Inbound vs. outbound job posts: how to improve each type?

Janis Kreilis

Inbound vs Outbound Recruiting

The job post is one of the most significant touch points in the candidate’s journey. It’s where people decide to either apply for the job or ignore the opportunity. Here, content, style, and voice matter. However, did you know that the success of your job posts also depends on whether you’ve picked the best format for the channels in which they appear?

People interact with job posts in two major ways - inbound (where job seekers look for jobs) and outbound (where recruiters reach out to prospects). Inbound channels include job boards such as, while outbound channels can be any communication platform such as email or social media messengers.

The contexts in which people view these two types of job posts are worlds apart - while the LinkedIn Jobs section and Indeed attract active job seekers intentionally browsing through the job opportunities, outbound job posts are mainly received by passive candidates - people who might not be looking for a job at all.

Inbound vs Outbound Recruiting

Therefore, the goals of the job post differ significantly for each context. An inbound post should ideally make qualified applicants choose to apply for your job opportunity instead of countless others while they’re searching for jobs. Conversely, outbound job posts must be compelling enough for your prospects to want to engage with you and explore the job opportunity further.

Therefore, improving the candidate experience for inbound versus outbound posts requires different approaches.

Inbound Job Posts - Tweaking is the Name of the Game

For most recruiters, inbound is usually the first step in promoting open positions. Although in inbound channels we’re at the mercy of our chosen platform when it comes to presenting our job posts, we can still make them more appealing than most by refining different sections.

Job Title

The purpose of the job title in a job post is to be easily identifiable. Therefore, keep unique and creative job titles like “marketing wizard” and “financial guru” for internal use. Not only do they fail to indicate the seniority level for the position but are also unlikely to show up in searches, reducing the number of people who could find your job post.

Job Summary

Including a brief and applicant-focused summary at the beginning can entice people to read the whole job post. To capture the reader’s attention, keep it short and to the point. Three to four sentences that cover the main benefits to the prospective candidates and the overall rationale for why this position exists should do it.


This section is more than a list of chores - it lets potential applicants feel out the job. So, to demonstrate clear expectations from your side and help potential applicants get a better understanding of the job, you can note approximate percentages of time spent on different tasks. Additionally, you could also describe how the responsibilities will evolve over time - from the first week to the first month and quarter.


This section should simultaneously filter out unqualified applicants while not discouraging qualified candidates from applying. One thing that helps is dividing qualifications into two categories: must-have qualifications and preferred qualifications. This way, potential candidates can clearly understand which skills are essential for the job while not shying away from the opportunity just because they don’t match each and every point on the list.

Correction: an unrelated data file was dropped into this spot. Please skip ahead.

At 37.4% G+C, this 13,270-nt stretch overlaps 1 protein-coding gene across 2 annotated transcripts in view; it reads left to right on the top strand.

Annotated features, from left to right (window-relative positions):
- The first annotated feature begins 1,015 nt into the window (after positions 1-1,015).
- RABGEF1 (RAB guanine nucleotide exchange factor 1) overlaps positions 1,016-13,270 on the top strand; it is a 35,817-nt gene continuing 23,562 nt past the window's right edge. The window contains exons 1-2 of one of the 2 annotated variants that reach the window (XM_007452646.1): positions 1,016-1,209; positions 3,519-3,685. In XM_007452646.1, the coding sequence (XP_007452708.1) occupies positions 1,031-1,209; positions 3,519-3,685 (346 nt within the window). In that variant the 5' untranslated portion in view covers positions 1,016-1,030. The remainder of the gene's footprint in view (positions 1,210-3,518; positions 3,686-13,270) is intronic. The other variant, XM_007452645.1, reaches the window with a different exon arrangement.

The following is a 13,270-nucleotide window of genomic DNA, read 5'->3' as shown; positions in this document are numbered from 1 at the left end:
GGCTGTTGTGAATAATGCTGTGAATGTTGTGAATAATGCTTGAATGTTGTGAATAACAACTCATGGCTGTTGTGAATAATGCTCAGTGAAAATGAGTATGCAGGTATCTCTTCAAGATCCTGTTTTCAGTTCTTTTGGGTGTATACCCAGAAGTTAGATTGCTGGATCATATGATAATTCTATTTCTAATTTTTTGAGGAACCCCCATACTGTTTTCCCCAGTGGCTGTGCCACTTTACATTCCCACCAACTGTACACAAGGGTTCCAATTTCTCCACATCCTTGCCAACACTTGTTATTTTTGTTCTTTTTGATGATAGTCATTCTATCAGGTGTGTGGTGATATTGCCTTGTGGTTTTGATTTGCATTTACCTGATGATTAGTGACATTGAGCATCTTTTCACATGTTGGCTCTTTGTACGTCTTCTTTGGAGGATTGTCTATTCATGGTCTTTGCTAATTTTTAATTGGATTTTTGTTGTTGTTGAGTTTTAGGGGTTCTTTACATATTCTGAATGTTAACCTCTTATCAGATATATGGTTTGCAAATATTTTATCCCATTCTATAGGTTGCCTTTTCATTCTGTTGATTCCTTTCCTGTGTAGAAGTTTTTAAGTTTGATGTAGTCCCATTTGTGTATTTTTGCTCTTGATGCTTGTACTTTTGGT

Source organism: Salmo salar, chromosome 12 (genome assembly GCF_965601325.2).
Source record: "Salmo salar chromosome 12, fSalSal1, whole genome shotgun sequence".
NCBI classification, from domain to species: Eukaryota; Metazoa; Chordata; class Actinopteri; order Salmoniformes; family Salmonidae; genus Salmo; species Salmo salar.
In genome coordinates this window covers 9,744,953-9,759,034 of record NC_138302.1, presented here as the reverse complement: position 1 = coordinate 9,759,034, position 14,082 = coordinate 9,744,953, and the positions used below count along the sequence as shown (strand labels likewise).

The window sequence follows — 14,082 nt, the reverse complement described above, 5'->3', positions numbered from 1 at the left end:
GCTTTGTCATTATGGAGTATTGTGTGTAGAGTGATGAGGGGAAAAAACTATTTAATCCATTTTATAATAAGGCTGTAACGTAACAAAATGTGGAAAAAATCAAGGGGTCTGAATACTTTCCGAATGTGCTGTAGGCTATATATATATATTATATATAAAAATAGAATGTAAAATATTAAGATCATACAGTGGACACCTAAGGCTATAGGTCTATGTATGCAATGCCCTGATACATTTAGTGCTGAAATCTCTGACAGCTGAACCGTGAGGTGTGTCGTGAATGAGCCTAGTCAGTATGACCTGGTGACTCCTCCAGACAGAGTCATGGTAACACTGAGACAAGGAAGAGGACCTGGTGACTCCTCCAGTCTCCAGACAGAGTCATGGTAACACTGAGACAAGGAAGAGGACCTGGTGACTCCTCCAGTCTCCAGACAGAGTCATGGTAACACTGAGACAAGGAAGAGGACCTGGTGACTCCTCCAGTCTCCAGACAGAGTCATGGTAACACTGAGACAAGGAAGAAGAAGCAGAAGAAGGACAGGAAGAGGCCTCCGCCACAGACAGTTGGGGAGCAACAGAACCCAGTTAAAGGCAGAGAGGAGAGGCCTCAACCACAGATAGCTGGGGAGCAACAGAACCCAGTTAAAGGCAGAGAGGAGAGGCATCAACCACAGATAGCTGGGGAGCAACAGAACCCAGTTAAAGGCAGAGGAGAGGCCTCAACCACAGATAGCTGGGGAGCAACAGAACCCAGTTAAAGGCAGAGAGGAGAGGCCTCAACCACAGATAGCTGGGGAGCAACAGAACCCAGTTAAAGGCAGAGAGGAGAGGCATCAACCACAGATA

Compensation and Benefits

Whenever you can, show the salary range up front. For one, doing so increases the trustworthiness of the job opportunity. Importantly, showing the compensation also avoids wasting time and resources on candidates who are not willing to work for the offered salary. What’s more, most Gen Z job seekers won’t even consider the position without first knowing the salary range.

Side note: Some states such as Colorado, California, and Washington, and countries like Australia, Latvia, Norway and the UK already require most or all employers to include the salary range in job posts by law, while others like New York and the entire European Union are considering similar regulations. So before publishing your job post, make sure you’re in compliance with local laws.

When listing employee benefits, keep in mind to include non-financial ones. Flexible working hours, vacation days, and even pet-friendly offices might be even more important for some applicants than bonus checks. Including them also showcases your company culture.

Team Info

To add a personal touch to the job post, you can add details such as information about the team structure, a message from the hiring manager, or even an employer branding video like a day in the job if the platform allows it. This can make the job post seem less transactional and more immersive.

Formatting Inbound Job Posts

As you probably know, job seekers usually don’t read the full job post. As a matter of fact, most take about 14 seconds to skim through it before deciding whether to engage in the opportunity further. Therefore, you must make the post skimmable and memorable. By using just the plain text formatting options, which is the standard for most job boards, you don’t have much to play around with. However, a few rules of thumb can make your post look the part and allow job seekers to get the gist of it quickly.

  • Try to write in short sentences and paragraphs to allow for easier reading.
  • Highlight the most important information from the job seeker’s perspective such as the salary range and benefits by using bolded text.
  • Split the wall of text by using section headings and bulleted lists.
  • If you’re targeting a younger audience, consider using appropriate emojis instead of simple bullet points to visualize the information in the respective section.

Some job boards like JobsToday are starting to offer more options for visually standing out such as embedding job posts in a PDF format. So when posting job posts on more niche job boards, take a bit of time to explore their technical options as you may be able to stand out from the crowd by taking advantage of them.